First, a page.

Push for sand mining

New Maharashtra policy ignores resident’s concerns, law

 
By Aparna Pallavi
Last Updated: Saturday 04 July 2015

imageSand dredgers will soon be back in business along the Bankot creek bordering coastal Raigad and Ratnagiri districts in Maharashtra. They had been silent for over a month after the Bombay High Court banned sand mining in the state on September 24, after people who mine sand manually filed a petition. “A month ago, it was impossible to stand near the dredging site because of the noise,” said Anis Jalal, president of Sagar Shramik Haat Pati Vaalu Utpadak Sahakari Sanstha, a union of manual excavators. A new policy of the state okays mechanical dredging.

The state government on October 20 announced its sand mining policy. Though the policy makes it mandatory for companies to take permission of gram sabhas for mining, it vests decision-making powers with the sub-divisional officer (SDO). In case of a dispute, the SDO’s decision would be final. The policy also bans use of suction pumps in dredging and provides for a two per cent environment cess on earnings from mi­ning. After the policy was announced, the court, on October 27, lifted its ban. While doing so, the court specified that excavation should be limited to a depth of two metres. It asked the state to make offences in this regard non-bailable.

Policy favours sand mafia

Activists and residents say the government has failed to address key concerns: dredging has damaged the environment, pushed manual excavators to the brink of starvation and ruined fishing. Sumaira Abdulali, Mumbai environmentalist whose Awaaz Foundation filed the first public interest petition in the high court against illegal mechanical dredging in 2006, said the policy only legalises existing practices. “By giving the final authority to SDO, a revenue officer, the policy denies the local community its share in decisions that are vital to its well being,” she said. Residents of the area who depend on manual sand mining accused the government of ignoring their plight. Anis Jalal noted the policy ignores needs of manual miners. “It retains the auctioning of mines which involves large sums of money,” he said.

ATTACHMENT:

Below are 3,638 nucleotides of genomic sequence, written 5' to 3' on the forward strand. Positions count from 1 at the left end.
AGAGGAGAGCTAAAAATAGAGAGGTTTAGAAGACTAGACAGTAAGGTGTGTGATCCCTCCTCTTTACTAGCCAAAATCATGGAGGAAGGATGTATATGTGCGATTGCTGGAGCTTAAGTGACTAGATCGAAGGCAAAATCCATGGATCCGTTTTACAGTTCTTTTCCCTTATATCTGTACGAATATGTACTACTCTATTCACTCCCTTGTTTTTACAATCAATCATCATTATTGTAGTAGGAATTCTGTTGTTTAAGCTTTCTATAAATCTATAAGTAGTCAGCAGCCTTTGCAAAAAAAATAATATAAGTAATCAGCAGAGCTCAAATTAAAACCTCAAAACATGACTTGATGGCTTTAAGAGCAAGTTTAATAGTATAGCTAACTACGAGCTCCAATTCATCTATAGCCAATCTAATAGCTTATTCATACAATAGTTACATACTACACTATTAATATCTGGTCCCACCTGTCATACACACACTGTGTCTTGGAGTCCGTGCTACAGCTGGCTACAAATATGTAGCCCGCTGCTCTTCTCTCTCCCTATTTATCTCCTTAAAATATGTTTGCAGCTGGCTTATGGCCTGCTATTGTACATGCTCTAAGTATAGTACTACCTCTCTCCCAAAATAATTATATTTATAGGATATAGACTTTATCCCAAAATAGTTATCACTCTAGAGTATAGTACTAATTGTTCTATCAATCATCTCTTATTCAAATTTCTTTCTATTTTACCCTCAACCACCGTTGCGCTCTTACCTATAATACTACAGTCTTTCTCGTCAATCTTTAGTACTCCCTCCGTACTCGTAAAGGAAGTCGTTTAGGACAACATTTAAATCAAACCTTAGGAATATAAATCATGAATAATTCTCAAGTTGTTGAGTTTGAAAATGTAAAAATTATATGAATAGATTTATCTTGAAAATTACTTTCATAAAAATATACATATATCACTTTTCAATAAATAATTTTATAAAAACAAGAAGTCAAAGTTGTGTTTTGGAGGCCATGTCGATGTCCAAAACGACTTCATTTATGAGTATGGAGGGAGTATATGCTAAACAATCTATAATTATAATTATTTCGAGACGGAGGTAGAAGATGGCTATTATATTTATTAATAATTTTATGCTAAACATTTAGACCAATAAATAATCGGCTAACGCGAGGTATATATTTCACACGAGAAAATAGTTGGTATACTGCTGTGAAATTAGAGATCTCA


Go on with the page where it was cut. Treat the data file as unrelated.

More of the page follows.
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  No clearance was given to mechanical dredging till August 2008. State affidavits claiming there is no illegal dredging are false  
 
  —NASIR JALAL, activist  
 
 
The state while proposing the policy has ignored the law, which makes sand mining illegal. According to the Coastal Regulation Zone notification of 1991, dredging along coasts is banned across India, except if it is for cleaning the waters. A Maharashtra government order of June 2000 makes environmental clearance mandatory for mechanical dredging. “No clearance had been issued till August 2008 which makes the affidavits filed by Raigad and Ratnagiri collectors, saying there is no illegal dredging false,” said Nasir Jalal of Citizens for Justice and Peace, a non-profit. The state also ignored a report by iit-Mumbai professor Shyam Asolekar in February this year. The report recommendations include measures to prevent environmental damage. An alternative to sand mining would be recycling of construction debris to make artificial sand, the report says (see ‘For minimum impact’).

Incomes at risk

Rampant mining has ruined fishing, the main means of earning a living in villages along the creek where agricultural land is scarce. Fishermen are incurring losses as barges, which carry sand, tear their nets. Reply to an rti application filed by Abdulali revealed this traffic is illegal. The Maharashtra Maritime Board said it has not issued any permits.

Dredging has destroyed mangroves and contaminated drinking water sources, besides creating noise pollution. “Since last year’s monsoons, all the wells in our village have been contaminated by salt water due to deep dredging,” said Sharif Kawchali of Toradi village in Raigad. Landslides along the bank of the Savitri river killed a number of people in 2005 and 2007.

It is just a matter of time before sand dredgers start operating again.

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